The new advantages of SATA include factors such as a point-to-point connection, whereby multiple ports can be aggregated into a single controller. Each individual drive is addressable through single cable connectivity from drive to controller, which in turn mitigates the data traffic waiting period inherent in the parallel ATA architecture. This advantage permits faster data streaming and easier communications between drives.

ON THE HORIZON

Today, serial ATA technology already delivers 150 MBps performance to each drive. Development is currently targeting 300 MBps by year-end, with up to 600 megabytes by mid-2007, according to the Serial ATA work group's plan. Additionally, the operating systems are legacy-proofed (no changes necessary from parallel ATA), and for error correction-previously performed on the data being transmitted back and forth-serial ATA integrates Cyclic Redundancy Checking (CRC) on the command-and-data packet level, which improves and enhances bus reliability.

One of the characteristics of FC drives, command queuing, will be supported in the future on Serial ATA (as SATA II). Command queuing is used to optimize the order of workloads in disk drives, improving load balancing and targeting throughput for entire arrays of drives when coupled into high-bandwidth applications.

Some believe that serial ATA drives would not normally be used as primary storage in mission-critical or midrange storage environments, but they certainly recognize the value in providing that bridge between permanent archive (tape-based) storage and online, readily accessible storage.

This places the uses for serial ATA in the nearline domain, where there are significant cost improvements when high transfer rates (such as those available in FC drives) are unnecessary. Nearline features where SATA drives make sense include lower-cost/high-capacity storage, only moderate activity (less than 50 percent duty cycles), and continuous 24/7 operation under a low workload situation.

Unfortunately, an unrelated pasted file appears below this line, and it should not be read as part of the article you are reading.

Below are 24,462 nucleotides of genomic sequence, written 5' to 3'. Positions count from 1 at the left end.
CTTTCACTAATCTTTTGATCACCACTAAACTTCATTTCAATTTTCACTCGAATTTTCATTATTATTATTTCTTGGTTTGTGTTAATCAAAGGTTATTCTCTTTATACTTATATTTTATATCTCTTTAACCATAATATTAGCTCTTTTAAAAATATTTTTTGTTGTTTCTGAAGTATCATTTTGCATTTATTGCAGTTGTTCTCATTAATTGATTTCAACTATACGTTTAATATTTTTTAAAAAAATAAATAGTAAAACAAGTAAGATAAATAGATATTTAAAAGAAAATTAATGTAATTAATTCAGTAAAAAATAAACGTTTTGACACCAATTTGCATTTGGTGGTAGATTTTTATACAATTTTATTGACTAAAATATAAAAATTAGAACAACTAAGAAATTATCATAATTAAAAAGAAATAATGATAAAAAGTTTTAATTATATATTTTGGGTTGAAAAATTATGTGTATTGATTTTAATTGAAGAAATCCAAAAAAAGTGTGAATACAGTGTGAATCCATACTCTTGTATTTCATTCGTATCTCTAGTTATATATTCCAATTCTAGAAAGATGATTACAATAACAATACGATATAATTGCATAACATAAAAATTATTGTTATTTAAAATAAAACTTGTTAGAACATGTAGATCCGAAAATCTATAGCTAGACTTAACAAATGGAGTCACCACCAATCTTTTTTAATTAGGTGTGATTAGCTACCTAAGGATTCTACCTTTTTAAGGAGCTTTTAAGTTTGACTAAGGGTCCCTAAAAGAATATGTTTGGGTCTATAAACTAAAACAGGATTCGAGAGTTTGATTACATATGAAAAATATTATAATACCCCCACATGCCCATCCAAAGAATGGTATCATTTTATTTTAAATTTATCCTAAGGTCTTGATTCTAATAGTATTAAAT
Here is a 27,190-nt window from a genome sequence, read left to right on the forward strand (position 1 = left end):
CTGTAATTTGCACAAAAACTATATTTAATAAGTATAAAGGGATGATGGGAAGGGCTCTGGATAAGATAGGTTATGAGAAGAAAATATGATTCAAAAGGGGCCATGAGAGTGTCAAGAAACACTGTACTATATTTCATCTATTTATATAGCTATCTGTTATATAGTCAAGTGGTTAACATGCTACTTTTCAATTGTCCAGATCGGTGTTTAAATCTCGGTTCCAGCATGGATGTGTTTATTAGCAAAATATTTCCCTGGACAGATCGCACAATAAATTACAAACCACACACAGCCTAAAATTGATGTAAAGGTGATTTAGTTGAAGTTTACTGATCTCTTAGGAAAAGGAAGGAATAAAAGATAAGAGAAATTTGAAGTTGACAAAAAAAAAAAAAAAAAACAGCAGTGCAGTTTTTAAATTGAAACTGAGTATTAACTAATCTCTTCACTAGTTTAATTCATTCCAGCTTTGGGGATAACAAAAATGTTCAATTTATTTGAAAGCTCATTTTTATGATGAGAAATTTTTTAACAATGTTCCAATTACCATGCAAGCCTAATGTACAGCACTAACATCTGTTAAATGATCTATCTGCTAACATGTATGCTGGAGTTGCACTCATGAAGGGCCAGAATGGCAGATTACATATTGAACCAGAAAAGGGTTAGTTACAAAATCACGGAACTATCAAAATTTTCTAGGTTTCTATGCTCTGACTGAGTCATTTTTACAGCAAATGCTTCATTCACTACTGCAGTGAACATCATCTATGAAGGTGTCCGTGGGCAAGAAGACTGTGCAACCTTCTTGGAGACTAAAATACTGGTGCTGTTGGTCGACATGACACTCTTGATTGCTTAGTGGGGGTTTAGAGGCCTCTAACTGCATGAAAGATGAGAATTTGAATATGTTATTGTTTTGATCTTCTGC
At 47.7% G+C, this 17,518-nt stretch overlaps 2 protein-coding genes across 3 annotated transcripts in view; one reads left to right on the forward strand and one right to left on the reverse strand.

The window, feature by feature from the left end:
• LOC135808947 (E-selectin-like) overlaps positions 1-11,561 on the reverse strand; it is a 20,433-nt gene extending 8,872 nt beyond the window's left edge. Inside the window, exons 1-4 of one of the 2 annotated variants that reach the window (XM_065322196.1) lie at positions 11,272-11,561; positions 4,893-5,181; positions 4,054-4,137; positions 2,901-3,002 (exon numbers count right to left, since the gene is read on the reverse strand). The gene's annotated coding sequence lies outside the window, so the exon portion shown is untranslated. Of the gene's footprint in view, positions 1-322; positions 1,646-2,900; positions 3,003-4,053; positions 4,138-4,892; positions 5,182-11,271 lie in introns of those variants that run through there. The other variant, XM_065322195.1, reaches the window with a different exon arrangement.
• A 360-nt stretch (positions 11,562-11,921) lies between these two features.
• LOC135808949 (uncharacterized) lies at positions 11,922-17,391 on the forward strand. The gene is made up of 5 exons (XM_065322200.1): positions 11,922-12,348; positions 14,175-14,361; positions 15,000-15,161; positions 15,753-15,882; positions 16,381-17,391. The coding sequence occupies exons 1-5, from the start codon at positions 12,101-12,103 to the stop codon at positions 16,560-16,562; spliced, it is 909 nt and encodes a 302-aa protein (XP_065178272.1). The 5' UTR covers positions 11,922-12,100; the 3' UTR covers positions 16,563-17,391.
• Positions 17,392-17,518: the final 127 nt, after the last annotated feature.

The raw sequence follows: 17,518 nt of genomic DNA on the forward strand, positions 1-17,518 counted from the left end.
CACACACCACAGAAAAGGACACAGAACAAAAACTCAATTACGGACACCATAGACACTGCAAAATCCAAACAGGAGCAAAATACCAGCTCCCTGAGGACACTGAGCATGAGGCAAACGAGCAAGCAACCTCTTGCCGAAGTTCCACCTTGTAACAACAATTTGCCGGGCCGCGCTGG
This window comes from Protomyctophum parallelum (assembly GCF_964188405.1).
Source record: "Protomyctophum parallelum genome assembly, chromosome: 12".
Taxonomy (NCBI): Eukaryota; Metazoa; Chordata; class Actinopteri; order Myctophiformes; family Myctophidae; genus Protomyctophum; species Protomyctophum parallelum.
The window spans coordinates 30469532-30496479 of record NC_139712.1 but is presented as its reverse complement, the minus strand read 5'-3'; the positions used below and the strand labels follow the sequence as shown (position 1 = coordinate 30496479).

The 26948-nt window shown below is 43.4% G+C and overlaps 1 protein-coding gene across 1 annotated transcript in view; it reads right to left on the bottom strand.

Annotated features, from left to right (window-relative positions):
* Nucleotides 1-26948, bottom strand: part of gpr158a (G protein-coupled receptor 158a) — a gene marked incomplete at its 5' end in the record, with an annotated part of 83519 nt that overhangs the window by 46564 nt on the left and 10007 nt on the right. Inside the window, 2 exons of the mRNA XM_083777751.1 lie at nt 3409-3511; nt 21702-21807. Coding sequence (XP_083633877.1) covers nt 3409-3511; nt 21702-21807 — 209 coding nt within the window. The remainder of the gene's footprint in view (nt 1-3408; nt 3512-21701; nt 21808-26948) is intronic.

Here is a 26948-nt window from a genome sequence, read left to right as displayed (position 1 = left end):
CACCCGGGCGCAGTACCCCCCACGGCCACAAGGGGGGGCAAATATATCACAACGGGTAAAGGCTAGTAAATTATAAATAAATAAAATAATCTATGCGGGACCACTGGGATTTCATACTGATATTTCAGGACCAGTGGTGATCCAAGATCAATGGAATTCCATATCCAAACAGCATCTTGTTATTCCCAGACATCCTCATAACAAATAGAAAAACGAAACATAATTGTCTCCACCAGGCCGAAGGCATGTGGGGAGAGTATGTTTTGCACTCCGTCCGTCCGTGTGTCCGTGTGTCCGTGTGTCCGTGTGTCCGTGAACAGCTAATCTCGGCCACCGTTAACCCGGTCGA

SATA technology could be applied in nonmission-critical applications, where transfer rates are more important than seek times, as in rich-media-content handling; disaster recovery sites where a clone of data from the local site is streamed to a catch server for the "just-in-case" application; as a tape cache or secondary backup in the primary site for program content-that data which is held in time between tape archive and online media-server systems; and in hierarchical storage management (HSM), where data is first cached to the media-ingest server, then moved to secondary cache until the determination for actual usage is made.

The growing trend to disk-based content storage and reproduction needs to strike a balance between expensive, high-availability/high-reliability systems-and less costly, easily scalable interim storage systems. SATA technology is being applied in data center systems today, and the movement for broadcast- or media-centric applications is not far behind.

Already, there are vendors seeking the integration of dedicated SATA-based midlevel storage systems as an answer to the datatape-only based nearline storage system. Expect to see this technology edge its way into the content-server platforms as the next iteration of the media server technology evolves.